Drew Barrymore

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Drew Barrymore and other daytime talk shows halt production amid strike backlash

Barrymore belatedly listened to criticism about her choice to film through the writers’ strike.


Gavia Baker-Whitelaw

Internet Culture

After posting a widely derided non-apology for restarting her talk show during the writers’ strike, Drew Barrymore has decided to halt production after all. Two other daytime shows echoed this decision over the weekend, likely swayed by public opinion supporting the strikes.

Barrymore shared a statement on Instagram, saying she would “pause” The Drew Barrymore Show until the strike is over. “I have no words to express my deepest apologies to anyone I have hurt and, of course, to our incredible team who works on the show and has made it what it is today.”

She previously faced criticism for what many people saw as an incoherent and out-of-touch attitude to the strikes.

While The Drew Barrymore Show doesn’t involve as much scripted content as late-night talk shows, it did employ WGA writers. This meant it was technically a struck project. So when Barrymore started taping the new season last week, the WGA organized a picket outside, meaning all guests and crew members would have to cross a picket line to enter the studio. Two audience members were also kicked out of a taping for wearing WGA solidarity pins.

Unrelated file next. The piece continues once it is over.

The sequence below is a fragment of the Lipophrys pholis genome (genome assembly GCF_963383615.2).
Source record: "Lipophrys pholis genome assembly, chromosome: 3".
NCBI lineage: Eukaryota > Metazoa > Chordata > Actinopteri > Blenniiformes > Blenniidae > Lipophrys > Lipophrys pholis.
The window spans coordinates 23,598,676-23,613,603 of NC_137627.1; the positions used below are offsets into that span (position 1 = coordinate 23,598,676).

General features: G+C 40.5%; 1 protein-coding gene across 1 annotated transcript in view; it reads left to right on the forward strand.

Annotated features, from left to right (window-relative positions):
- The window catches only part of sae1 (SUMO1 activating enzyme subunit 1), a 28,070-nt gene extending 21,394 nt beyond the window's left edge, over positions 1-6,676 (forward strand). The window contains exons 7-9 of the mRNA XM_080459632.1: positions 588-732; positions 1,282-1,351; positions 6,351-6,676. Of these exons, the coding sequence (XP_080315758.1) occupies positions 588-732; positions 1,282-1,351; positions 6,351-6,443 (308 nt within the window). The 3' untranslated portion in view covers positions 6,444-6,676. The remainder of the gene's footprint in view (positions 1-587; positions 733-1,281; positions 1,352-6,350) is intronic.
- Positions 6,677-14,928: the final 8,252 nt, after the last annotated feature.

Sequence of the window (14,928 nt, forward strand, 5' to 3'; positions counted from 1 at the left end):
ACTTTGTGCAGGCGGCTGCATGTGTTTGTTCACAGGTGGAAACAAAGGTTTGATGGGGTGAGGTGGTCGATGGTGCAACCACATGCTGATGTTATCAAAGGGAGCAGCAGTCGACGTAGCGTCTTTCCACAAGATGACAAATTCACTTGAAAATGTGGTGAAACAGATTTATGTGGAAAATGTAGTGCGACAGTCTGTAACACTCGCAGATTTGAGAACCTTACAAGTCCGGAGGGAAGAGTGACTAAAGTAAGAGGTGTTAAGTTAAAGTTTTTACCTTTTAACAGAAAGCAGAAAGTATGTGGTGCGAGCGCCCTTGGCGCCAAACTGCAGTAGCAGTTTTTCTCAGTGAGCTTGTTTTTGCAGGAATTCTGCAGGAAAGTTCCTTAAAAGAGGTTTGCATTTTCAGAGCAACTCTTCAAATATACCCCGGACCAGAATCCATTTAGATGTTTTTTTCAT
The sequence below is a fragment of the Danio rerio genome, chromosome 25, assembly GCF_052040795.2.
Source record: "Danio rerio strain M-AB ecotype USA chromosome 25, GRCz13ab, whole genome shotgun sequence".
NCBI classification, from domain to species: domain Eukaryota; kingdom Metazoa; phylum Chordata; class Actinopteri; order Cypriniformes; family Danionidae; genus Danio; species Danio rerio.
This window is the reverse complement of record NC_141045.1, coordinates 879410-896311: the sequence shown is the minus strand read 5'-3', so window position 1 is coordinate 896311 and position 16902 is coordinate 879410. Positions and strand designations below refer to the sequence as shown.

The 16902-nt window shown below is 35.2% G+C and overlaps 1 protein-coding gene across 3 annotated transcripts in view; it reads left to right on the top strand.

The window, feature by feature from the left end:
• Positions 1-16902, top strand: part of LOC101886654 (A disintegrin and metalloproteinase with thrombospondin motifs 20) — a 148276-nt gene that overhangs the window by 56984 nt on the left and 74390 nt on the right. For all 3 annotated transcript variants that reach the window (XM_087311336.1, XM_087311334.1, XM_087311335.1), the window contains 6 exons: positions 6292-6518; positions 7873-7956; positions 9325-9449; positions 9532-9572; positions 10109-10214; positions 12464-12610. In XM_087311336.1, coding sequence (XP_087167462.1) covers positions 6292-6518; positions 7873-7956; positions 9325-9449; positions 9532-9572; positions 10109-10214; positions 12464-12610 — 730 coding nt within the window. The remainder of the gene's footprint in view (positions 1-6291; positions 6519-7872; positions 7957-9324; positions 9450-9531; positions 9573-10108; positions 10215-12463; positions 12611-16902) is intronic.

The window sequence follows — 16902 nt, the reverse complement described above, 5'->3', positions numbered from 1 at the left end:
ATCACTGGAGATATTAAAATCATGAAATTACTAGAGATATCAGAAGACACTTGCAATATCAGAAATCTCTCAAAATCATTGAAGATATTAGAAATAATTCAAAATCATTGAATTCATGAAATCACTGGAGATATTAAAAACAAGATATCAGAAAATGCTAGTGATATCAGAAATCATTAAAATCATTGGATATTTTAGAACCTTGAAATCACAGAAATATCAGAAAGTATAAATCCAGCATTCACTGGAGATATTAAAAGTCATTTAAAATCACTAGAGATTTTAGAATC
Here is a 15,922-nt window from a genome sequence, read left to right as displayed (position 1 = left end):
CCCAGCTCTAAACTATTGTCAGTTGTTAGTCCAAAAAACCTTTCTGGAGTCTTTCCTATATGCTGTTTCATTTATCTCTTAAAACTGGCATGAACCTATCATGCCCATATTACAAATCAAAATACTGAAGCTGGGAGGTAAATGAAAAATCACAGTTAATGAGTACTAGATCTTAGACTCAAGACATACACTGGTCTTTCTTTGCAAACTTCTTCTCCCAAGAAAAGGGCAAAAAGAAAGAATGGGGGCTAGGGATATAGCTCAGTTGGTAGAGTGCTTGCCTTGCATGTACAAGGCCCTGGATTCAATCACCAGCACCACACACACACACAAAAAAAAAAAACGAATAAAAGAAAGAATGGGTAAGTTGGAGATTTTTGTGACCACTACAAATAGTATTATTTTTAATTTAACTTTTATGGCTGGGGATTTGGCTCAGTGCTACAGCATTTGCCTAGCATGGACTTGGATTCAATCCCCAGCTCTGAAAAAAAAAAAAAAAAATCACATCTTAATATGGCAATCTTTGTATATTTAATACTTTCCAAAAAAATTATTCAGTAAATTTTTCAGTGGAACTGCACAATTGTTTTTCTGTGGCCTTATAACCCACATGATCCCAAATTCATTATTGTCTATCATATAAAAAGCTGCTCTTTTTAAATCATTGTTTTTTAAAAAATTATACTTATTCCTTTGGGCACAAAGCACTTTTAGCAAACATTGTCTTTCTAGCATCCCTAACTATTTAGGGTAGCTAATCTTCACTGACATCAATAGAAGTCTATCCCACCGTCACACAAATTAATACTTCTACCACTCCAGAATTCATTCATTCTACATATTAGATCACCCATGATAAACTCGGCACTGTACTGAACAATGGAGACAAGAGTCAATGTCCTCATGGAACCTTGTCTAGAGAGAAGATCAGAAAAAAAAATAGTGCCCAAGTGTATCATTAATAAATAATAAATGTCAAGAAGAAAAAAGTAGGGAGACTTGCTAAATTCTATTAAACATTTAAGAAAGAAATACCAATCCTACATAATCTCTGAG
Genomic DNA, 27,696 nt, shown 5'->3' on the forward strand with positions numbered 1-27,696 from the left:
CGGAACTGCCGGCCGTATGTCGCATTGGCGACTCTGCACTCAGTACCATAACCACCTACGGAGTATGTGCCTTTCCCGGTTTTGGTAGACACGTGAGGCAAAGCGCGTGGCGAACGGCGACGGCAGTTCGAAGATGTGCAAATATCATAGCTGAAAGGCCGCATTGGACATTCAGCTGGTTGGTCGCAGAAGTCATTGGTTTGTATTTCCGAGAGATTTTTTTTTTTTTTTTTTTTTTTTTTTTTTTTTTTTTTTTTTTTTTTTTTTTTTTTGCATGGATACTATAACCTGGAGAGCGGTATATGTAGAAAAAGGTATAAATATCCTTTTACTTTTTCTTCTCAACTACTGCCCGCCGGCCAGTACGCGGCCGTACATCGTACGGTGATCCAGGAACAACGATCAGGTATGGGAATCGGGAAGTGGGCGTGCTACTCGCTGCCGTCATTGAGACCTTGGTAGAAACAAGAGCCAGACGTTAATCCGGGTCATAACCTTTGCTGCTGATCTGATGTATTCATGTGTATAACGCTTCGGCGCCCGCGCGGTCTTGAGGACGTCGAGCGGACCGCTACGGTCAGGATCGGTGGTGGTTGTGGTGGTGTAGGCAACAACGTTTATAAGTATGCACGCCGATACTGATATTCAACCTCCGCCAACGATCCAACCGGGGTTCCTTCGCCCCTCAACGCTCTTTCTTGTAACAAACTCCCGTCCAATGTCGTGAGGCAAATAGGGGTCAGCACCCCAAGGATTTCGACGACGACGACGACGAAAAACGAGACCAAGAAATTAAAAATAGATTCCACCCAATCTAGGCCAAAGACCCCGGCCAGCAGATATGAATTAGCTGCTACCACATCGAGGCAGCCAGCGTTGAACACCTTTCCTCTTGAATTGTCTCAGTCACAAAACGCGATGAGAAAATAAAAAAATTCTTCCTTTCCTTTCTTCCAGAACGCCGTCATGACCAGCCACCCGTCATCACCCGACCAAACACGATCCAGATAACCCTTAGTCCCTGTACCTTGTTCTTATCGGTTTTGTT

Barrymore underestimated how much blowback she’d receive for these decisions. In less than a week, she attracted in-person protests, criticism from the TV industry, and tons of social media backlash. The National Book Awards also disinvited her from hosting their awards show.

Learning from this example, The Talk and The Jennifer Hudson Show quickly announced plans to postpone their new seasons as well. Bill Maher announced a similar decision on Monday, tweeting that he was delaying his plans to restart production on Real Time. Meanwhile some strikers are now turning their attention to Dancing With The Stars, which is reportedly a WGA-covered show.

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